Privacy SOS

Fight back against the Trump administration’s attacks on freedom of speech and association

The Trump administration has taken the first official step towards fulfilling its promise to conduct “extreme vetting” of visitors and immigrants. On March 30, the State Department released a proposal outlining its plan to require visa applicants to disclose all the social media identifiers, email addresses, and phone numbers they have used in the past five years. (Think about that for a second; can you remember every phone number you’ve used since 2013?)

We have until May 29 to comment on the proposals, and we must stop them.

These questions were first introduced to the visa application back in 2016, but on a “voluntary” basis, meaning visitors and immigrants were not required to fill out those sections of the documentation required for obtaining visas. In May 2017, the State Department said of the soon-coming mandatory data collection that the information would only be scrutinized when people “have been determined to warrant additional scrutiny in connection with terrorism or other national security-related visa ineligibilities.” Given the federal government’s actions in the post-9/11 era, and the Trump administration’s blatant Islamophobia, it’s likely that this means the “extreme vetting” will target primarily Arabs, Muslims, and people perceived to be Arab or Muslim. That’s why advocates are calling the plan the Digital Muslim Ban. As the ACLU’s Hina Shamsi said, “There is a real risk that social media vetting will unfairly target immigrants and travelers from Muslim-majority countries for discriminatory visa denials, without doing anything to protect national security.”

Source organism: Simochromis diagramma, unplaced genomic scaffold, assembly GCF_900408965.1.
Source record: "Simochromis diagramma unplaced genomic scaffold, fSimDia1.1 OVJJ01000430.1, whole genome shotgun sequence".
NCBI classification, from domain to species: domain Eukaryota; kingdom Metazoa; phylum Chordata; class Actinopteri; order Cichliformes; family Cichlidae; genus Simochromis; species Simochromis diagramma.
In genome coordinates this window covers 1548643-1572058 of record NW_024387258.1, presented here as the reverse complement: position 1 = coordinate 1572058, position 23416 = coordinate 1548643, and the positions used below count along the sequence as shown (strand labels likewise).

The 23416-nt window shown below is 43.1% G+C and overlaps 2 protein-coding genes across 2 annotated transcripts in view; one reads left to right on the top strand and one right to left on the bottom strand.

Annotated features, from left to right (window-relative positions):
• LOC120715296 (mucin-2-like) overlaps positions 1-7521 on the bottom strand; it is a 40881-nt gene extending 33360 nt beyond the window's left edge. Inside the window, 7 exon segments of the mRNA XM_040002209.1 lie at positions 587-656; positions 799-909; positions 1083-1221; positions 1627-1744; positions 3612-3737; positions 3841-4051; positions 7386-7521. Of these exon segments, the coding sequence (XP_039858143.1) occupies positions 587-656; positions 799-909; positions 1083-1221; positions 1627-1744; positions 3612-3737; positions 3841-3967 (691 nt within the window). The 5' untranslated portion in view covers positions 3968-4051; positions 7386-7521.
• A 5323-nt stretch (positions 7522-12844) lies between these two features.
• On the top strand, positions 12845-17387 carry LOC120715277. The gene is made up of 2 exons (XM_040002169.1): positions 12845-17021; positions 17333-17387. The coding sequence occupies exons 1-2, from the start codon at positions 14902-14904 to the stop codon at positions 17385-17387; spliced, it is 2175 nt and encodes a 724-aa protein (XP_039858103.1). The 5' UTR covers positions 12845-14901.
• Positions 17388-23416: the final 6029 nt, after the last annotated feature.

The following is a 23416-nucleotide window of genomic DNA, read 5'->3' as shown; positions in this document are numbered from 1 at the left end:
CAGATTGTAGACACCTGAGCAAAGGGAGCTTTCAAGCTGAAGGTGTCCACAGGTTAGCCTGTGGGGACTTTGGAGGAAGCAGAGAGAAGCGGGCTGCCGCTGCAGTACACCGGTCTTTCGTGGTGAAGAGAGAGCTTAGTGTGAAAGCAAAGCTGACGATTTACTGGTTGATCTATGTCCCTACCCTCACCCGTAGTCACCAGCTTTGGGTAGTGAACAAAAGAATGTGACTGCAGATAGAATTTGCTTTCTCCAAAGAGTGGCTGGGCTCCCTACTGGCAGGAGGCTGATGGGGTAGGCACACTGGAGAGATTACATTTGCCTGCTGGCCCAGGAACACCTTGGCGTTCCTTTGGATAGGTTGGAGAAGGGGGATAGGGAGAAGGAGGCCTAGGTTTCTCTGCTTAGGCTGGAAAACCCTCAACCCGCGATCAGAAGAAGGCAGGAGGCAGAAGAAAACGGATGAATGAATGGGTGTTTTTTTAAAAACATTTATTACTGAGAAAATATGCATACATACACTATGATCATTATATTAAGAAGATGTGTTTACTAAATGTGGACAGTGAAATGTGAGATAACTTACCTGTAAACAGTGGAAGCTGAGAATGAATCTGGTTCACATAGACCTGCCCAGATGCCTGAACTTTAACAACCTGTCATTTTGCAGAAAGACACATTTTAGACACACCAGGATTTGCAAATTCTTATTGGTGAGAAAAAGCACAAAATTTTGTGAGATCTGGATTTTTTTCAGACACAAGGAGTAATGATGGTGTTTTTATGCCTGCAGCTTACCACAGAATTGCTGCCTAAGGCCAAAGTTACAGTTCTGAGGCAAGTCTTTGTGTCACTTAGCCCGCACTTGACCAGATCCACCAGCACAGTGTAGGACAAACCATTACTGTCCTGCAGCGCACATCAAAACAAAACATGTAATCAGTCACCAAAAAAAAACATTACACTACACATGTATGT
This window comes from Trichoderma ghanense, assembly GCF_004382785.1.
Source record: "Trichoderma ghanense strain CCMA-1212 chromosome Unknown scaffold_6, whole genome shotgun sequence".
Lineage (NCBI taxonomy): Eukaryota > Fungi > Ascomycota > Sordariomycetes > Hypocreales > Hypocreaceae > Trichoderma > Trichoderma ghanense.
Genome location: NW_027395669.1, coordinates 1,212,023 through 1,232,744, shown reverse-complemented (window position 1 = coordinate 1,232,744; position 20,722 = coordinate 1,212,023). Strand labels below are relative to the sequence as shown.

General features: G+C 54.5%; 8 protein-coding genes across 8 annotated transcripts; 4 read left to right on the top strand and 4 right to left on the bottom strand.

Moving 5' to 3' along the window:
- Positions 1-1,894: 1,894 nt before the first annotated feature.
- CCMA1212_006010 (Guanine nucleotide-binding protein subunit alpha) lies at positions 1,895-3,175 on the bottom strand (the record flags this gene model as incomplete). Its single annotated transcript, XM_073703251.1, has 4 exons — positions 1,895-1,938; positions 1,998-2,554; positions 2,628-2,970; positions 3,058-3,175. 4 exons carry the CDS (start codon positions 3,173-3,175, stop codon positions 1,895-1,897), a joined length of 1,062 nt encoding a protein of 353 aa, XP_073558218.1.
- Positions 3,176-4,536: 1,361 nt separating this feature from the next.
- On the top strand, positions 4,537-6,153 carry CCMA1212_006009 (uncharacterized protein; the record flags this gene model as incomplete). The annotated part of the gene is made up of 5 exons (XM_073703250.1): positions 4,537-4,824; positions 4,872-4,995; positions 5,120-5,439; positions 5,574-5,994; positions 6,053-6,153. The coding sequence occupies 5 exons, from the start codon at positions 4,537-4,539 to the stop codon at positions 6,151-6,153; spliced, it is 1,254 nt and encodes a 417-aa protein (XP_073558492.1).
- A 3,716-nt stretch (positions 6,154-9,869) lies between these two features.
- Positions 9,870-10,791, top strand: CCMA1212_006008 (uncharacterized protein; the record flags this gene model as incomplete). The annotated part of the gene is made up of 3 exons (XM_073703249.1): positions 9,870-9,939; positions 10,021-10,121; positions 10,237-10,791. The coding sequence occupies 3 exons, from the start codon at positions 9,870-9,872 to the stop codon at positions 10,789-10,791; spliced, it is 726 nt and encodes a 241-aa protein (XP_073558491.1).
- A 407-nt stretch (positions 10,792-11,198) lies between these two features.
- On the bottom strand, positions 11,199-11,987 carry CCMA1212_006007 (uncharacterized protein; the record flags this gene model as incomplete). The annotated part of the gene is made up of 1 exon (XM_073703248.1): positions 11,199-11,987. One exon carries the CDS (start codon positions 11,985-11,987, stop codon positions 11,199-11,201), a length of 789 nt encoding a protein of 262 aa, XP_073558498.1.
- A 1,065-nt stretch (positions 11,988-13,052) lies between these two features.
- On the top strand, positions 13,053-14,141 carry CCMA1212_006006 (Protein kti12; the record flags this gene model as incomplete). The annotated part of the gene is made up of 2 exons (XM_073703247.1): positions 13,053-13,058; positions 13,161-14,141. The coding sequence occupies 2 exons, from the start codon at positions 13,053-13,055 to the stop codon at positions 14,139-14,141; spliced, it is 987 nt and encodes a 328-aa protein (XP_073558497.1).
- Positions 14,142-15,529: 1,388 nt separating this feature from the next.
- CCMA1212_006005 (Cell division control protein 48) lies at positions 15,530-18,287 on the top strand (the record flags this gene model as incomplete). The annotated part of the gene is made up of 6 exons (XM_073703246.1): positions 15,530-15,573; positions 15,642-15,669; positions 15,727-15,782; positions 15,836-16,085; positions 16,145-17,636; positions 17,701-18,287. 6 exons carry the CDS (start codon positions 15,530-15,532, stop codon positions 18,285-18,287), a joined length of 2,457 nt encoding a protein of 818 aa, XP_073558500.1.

But it’s not just foreign nationals who will be harmed by the new surveillance procedures, if they are enacted. Legal permanent residents and US citizens who are associated with those visa applicants are also likely to face increased surveillance. After sucking up all of this data, the State Department will then pass it on to other agencies, including the Department of Homeland Security, which routinely shares information with state and local police departments. The Immigration Customs Enforcement (ICE) agency, a component agency of DHS, will subsequently use that information to support its Visa Lifecycle Vetting plan (the new name for “Extreme Vetting”). The information could allow ICE to engage in “continuous vetting” of visa holders, including students and people in the United States for work.

We’re talking about tens of millions, if not hundreds of millions, of records. No agency, no matter how bloated, could possibly analyze all of that information without the aid of automated systems. So how are the State Department and ICE supposed to sort through all of this information? Immigration and data-privacy experts believe the government will use algorithms to draw conclusions about its surveillance targets. “It’s inevitable that if all this information is being collected, there’s some sort of algorithmic program that’s likely to be built to crunch it,” said Rachel Levinson-Waldman, senior counsel at the Brennan Center for Justice’s Liberty and National Security Program.